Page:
Early national AIDS meeting. Phil is in the centre (Photo supplied by Phil).

Phil’s activism remains a demonstration of the linkages between the personal and the political: he apparently inherited his mother’s passion for activism and making a difference, starting activism during his student days. As part of his activism, he became involved in counter-cultural politics that saw marriage as oppressive and sexist, and experimented with other forms of extended family units. Ultimately, though, some of the activism for HIV/AIDS that he spearheaded, would lead to marriage equality a generation later. He married his husband Ian in New York in 2013 – but he recounted another personal triumph that same year when he spoke to me about one change in society that his activist work had achieved: “Prior to 1980, we were illegal.” (As testimony to Phil’s own humanity, in his haste to impart information in his inimitable style, he accidentally misstated 1990 as being the date in question, but it is clear from the context that he is referring to decriminalisation of homosexuality in Victoria, which was passed in Victorian Parliament on 18 December 1980.)

(Photo supplied by Phil)

As if that was not enough, Phil lived through an era where a virus was decimating communities of marginalised, stigmatised people – particularly gay men, but many others as well – and despite open discrimination and a lack of anti-discrimination protection, he was willing to be the public face and public spokesman for others who dared not speak their name. The Australian mass media had variously ignored, stigmatised, vilified or sensationalised gay men and their AIDS-related problems; Phil became a spokesman, speaking on everything from the availability of medicine or condoms, to the need for gay men to seek medically backed information beyond the shallow, homophobic, inadequate material found in newspapers or TV news. He spoke for those who could not speak for themselves and encouraged affected communities towards self-empowerment. He thus became the voice of a generation.

A newspaper headline in 1984 (photo supplied by Phil)

Having left teaching, Phil spoke to me in 1992 about the need for every teacher who was LGBT+ or an HIV/AIDS activist to immediately ‘come out’, and I knew that this was difficult or impossible for many teachers in the days before anti-discrimination protection laws – but I understood that he had felt a sense of personal liberation in coming out himself, and this empowerment enabled him to undertake activism above and beyond that of the average person. Although he was now an ex-teacher, Phil found himself following a much more education-based calling: spreading life-saving information and compassion. Such activism gained him an Order of Australian in 2015.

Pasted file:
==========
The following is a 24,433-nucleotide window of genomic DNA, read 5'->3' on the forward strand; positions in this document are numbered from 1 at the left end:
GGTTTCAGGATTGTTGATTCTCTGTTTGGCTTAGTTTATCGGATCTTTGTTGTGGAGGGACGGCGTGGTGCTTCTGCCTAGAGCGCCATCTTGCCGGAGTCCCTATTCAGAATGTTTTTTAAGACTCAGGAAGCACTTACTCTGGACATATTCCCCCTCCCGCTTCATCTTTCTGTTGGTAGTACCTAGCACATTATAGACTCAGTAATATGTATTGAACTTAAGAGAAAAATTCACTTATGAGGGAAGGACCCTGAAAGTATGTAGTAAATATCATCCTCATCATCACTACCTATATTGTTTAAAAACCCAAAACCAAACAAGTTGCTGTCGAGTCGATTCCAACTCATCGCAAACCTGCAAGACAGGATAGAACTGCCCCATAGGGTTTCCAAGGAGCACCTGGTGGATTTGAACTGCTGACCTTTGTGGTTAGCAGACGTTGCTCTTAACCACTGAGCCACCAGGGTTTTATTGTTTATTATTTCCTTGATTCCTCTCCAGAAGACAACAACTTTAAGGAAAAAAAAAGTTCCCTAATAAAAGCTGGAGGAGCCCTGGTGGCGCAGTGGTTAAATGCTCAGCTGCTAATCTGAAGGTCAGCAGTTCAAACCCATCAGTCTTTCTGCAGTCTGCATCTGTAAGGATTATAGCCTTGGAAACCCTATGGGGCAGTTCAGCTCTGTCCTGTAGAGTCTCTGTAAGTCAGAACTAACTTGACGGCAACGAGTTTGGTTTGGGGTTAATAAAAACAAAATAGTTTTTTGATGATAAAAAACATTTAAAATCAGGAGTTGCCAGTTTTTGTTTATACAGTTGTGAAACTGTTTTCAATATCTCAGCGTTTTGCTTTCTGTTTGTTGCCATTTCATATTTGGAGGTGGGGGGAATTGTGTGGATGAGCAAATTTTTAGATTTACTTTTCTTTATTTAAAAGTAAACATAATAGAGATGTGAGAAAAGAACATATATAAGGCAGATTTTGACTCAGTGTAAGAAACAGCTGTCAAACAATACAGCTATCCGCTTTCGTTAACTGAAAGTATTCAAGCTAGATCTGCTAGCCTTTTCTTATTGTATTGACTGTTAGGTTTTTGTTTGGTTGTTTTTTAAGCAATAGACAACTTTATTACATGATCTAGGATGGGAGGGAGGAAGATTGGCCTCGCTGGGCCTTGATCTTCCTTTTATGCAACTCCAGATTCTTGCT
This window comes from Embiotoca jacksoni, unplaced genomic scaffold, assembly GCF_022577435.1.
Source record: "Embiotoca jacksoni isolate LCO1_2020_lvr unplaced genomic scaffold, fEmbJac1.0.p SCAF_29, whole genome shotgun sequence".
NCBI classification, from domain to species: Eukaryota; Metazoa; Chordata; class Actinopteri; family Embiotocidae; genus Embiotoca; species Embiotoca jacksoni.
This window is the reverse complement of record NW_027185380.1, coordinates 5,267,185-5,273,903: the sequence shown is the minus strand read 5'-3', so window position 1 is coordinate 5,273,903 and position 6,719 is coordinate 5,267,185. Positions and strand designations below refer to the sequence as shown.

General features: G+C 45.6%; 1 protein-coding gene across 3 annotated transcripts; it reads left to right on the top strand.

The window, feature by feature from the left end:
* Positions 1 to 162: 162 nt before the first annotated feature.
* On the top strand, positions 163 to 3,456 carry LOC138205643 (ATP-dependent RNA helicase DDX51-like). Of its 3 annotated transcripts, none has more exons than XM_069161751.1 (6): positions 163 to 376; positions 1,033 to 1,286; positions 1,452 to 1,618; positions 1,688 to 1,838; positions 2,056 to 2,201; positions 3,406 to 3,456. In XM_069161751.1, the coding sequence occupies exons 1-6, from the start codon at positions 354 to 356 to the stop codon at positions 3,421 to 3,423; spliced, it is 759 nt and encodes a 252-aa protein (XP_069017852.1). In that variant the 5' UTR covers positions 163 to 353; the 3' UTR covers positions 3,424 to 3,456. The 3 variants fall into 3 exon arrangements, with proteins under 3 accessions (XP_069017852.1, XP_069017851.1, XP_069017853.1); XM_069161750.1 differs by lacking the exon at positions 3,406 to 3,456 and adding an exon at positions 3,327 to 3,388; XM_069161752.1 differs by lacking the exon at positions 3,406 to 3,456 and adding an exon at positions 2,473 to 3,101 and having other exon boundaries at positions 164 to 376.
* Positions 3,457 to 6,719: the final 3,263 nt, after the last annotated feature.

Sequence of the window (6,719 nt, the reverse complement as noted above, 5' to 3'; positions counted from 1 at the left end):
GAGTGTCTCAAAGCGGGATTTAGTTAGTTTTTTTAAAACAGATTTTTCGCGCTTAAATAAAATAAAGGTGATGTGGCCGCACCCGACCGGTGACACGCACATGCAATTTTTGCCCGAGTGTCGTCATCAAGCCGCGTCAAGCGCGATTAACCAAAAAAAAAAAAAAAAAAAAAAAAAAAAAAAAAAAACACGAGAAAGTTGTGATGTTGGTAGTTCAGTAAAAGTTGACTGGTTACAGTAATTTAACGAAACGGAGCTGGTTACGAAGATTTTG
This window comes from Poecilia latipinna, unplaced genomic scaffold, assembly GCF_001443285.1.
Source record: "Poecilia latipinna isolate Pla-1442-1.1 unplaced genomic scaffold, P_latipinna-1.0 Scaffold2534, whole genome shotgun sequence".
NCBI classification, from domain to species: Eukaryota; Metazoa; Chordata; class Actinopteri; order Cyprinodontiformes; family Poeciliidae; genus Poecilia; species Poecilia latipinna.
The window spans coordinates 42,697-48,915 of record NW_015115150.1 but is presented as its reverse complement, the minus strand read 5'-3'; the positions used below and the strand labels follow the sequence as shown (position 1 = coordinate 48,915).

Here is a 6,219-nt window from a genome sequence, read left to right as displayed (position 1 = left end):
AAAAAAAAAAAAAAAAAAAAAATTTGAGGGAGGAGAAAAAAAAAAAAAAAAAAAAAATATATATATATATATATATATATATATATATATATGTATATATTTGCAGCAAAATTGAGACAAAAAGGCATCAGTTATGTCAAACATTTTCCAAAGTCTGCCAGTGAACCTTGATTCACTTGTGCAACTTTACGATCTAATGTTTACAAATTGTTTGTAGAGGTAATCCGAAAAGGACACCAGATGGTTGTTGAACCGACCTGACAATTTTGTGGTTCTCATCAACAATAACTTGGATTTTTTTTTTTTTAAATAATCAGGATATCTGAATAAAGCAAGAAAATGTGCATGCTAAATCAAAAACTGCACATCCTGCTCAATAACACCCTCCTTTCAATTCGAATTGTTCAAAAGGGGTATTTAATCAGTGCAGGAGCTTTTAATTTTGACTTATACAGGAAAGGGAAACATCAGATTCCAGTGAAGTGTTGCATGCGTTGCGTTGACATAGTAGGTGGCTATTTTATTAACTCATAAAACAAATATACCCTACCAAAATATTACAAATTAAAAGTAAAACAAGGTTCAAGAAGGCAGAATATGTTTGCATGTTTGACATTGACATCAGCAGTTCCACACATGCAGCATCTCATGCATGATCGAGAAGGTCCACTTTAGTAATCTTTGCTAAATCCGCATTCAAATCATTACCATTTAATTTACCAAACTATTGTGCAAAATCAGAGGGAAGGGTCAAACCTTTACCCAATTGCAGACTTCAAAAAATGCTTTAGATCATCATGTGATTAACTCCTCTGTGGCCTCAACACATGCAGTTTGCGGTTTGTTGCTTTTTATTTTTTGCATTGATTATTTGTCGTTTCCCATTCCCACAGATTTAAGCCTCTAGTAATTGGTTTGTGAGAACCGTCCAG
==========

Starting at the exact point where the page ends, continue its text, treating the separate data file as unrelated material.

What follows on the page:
In 2013, he passionately testified to events that happened possibly thirty (or more) years previously, and yet he could readily recall (and speak loquaciously about) an extensive range of events, details, people and minutiae. Even when speaking about the suffering and death of those lost in an epidemic, he retained a vital, positive outlook – his eyes sparkled as he remembered past friends and past activist campaigns, and his words tumbled out at warp factor speed as he sought to fully tell each story within the limited time available – and even then he spoke all through his assigned lunch time just so he could tell more. This was typical of Phil – making himself selflessly available for all forms of activism – which is why his passing will be mourned by many, many people in communities across Australia and beyond.

The first Board of the VAAC, with Phil as Founding President visible at the head of the table (photo supplied by Phil).

In more recent years, Phil assisted me with quotes, material and photos for a book I wrote about the history of HIV/AIDS in Australia, and I have awaited his own, infinitely more authoritative and extensive book on the same topic.

Impacting Victorian politics: Maureen Lyster, Phil Carswell and Joan Kirner (photo supplied by Phil)

My last interactions with Phil involved another interview, this time regarding his personal philosophies. I had observed him in action and interaction with thousands of people over the years, and he had always been welcoming and inclusive of everyone (from nuns who held hands with the dying, through LGBT+ people and their families who had suffered disadvantage or discrimination, to politicians who might hold the power to make a difference) and this begged the question as to what motivated his lifetime of activism.

Early VAAC (Victorian AIDS Action Committee – later VAC) badge (photo supplied by Phil)

Phil revealed that he was a humanist, having begun walking away from religion during his teens when his mother died, but always happy to spend his life treating everyone with decency and respect due to their common humanity: “An ethical approach to social change for its own sake, human respect and love without preconditions for all – and a framework where all of us can find a place and meaning in our lives, without having to look over our shoulders for imaginary angels and devils. We are worthy just as we are.” His legacy is the lives of thousands of Australians, and probably countless others overseas whose lives were impacted by the community activist empowerment model that he spearheaded.